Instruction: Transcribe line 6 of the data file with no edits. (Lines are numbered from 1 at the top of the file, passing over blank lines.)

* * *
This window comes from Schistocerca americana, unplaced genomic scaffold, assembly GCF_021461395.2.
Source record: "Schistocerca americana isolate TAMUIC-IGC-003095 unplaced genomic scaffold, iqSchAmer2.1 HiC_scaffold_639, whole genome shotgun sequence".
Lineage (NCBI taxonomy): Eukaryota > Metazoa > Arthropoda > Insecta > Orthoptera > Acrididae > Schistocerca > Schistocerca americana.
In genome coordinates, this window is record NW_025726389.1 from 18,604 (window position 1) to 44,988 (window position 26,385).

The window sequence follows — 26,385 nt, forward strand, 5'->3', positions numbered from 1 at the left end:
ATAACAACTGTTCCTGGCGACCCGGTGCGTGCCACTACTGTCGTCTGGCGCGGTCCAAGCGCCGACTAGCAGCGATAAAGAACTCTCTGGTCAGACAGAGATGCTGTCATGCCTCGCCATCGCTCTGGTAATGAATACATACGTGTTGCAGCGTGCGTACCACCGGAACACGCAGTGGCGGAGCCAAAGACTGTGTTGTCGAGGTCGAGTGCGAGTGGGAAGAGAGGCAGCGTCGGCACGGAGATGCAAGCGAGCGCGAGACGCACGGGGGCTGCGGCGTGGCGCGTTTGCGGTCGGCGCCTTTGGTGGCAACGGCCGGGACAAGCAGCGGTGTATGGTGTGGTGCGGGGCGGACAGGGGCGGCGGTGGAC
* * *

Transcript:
ATAACAACTGTTCCTGGCGACCCGGTGCGTGCCACTACTGTCGTCTGGCGCGGTCCAAGCGCCGACTAGCAGCGATAAAGAACTCTCTGGTCAGACAGAGATGCTGTCATGCCTCGCCATCGCTCTGGTAATGAATACATACGTGTTGCAGCGTGCGTACCACCGGAACACGCAGTGGCGGAGCCAAAGACTGTGTTGTCGAGGTCGAGTGCGAGTGGGAAGAGAGGCAGCGTCGGCACGGAGATGCAAGCGAGCGCGAGACGCACGGGGGCTGCGGCGTGGCGCGTTTGCGGTCGGCGCCTTTGGTGGCAACGGCCGGGACAAGCAGCGGTGTATGGTGTGGTGCGGGGCGGACAGGGGCGGCGGTGGAC